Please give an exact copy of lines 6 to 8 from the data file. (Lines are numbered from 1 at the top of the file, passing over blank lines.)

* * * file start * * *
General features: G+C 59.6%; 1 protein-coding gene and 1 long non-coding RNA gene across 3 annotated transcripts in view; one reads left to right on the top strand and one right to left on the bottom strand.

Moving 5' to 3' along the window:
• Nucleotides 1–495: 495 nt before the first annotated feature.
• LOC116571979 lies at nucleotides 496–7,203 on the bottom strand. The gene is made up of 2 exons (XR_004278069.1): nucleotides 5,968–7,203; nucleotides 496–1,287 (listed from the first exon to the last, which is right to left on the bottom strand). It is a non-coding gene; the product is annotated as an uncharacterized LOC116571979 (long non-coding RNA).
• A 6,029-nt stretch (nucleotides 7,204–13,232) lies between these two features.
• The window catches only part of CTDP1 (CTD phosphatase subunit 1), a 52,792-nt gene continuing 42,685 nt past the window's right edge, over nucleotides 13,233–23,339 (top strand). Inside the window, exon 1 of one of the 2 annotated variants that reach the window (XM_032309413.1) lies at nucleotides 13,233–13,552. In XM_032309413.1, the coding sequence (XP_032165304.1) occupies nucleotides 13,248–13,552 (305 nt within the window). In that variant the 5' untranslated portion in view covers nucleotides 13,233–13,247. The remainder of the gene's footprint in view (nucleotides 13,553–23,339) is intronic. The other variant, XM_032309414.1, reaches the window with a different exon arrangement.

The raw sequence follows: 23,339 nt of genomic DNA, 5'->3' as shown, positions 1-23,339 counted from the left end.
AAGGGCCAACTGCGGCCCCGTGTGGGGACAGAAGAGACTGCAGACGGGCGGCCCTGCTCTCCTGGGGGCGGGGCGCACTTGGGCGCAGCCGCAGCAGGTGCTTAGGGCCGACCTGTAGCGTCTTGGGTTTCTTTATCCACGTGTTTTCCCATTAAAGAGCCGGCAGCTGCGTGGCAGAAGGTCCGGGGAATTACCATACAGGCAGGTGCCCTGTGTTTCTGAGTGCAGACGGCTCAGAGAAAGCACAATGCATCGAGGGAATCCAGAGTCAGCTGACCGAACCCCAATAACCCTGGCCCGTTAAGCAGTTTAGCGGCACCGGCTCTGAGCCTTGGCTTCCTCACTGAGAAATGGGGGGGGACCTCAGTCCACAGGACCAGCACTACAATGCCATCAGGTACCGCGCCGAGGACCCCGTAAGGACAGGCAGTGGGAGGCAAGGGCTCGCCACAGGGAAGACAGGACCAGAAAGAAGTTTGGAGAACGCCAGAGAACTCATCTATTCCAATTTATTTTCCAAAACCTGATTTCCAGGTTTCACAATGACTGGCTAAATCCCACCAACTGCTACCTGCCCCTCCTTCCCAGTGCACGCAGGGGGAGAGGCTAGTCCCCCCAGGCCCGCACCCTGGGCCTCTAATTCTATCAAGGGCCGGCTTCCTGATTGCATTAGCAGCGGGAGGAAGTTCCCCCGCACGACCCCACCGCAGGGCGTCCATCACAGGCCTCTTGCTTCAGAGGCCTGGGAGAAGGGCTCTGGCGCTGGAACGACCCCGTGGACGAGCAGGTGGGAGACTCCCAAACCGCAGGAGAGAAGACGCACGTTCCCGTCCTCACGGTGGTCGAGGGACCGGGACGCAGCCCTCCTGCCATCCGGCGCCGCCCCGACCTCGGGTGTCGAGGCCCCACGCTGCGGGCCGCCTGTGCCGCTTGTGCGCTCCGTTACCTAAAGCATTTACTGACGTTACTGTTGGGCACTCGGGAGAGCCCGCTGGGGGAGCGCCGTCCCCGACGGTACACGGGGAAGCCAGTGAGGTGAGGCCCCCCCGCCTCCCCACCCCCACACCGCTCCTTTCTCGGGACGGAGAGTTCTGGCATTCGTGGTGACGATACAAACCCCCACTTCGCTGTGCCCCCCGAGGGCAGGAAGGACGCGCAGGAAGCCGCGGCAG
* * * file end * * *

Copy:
• The window catches only part of CTDP1 (CTD phosphatase subunit 1), a 52,792-nt gene continuing 42,685 nt past the window's right edge, over nucleotides 13,233–23,339 (top strand). Inside the window, exon 1 of one of the 2 annotated variants that reach the window (XM_032309413.1) lies at nucleotides 13,233–13,552. In XM_032309413.1, the coding sequence (XP_032165304.1) occupies nucleotides 13,248–13,552 (305 nt within the window). In that variant the 5' untranslated portion in view covers nucleotides 13,233–13,247. The remainder of the gene's footprint in view (nucleotides 13,553–23,339) is intronic. The other variant, XM_032309414.1, reaches the window with a different exon arrangement.

The raw sequence follows: 23,339 nt of genomic DNA, 5'->3' as shown, positions 1-23,339 counted from the left end.
AAGGGCCAACTGCGGCCCCGTGTGGGGACAGAAGAGACTGCAGACGGGCGGCCCTGCTCTCCTGGGGGCGGGGCGCACTTGGGCGCAGCCGCAGCAGGTGCTTAGGGCCGACCTGTAGCGTCTTGGGTTTCTTTATCCACGTGTTTTCCCATTAAAGAGCCGGCAGCTGCGTGGCAGAAGGTCCGGGGAATTACCATACAGGCAGGTGCCCTGTGTTTCTGAGTGCAGACGGCTCAGAGAAAGCACAATGCATCGAGGGAATCCAGAGTCAGCTGACCGAACCCCAATAACCCTGGCCCGTTAAGCAGTTTAGCGGCACCGGCTCTGAGCCTTGGCTTCCTCACTGAGAAATGGGGGGGGACCTCAGTCCACAGGACCAGCACTACAATGCCATCAGGTACCGCGCCGAGGACCCCGTAAGGACAGGCAGTGGGAGGCAAGGGCTCGCCACAGGGAAGACAGGACCAGAAAGAAGTTTGGAGAACGCCAGAGAACTCATCTATTCCAATTTATTTTCCAAAACCTGATTTCCAGGTTTCACAATGACTGGCTAAATCCCACCAACTGCTACCTGCCCCTCCTTCCCAGTGCACGCAGGGGGAGAGGCTAGTCCCCCCAGGCCCGCACCCTGGGCCTCTAATTCTATCAAGGGCCGGCTTCCTGATTGCATTAGCAGCGGGAGGAAGTTCCCCCGCACGACCCCACCGCAGGGCGTCCATCACAGGCCTCTTGCTTCAGAGGCCTGGGAGAAGGGCTCTGGCGCTGGAACGACCCCGTGGACGAGCAGGTGGGAGACTCCCAAACCGCAGGAGAGAAGACGCACGTTCCCGTCCTCACGGTGGTCGAGGGACCGGGACGCAGCCCTCCTGCCATCCGGCGCCGCCCCGACCTCGGGTGTCGAGGCCCCACGCTGCGGGCCGCCTGTGCCGCTTGTGCGCTCCGTTACCTAAAGCATTTACTGACGTTACTGTTGGGCACTCGGGAGAGCCCGCTGGGGGAGCGCCGTCCCCGACGGTACACGGGGAAGCCAGTGAGGTGAGGCCCCCCCGCCTCCCCACCCCCACACCGCTCCTTTCTCGGGACGGAGAGTTCTGGCATTCGTGGTGACGATACAAACCCCCACTTCGCTGTGCCCCCCGAGGGCAGGAAGGACGCGCAGGAAGCCGCGGCAG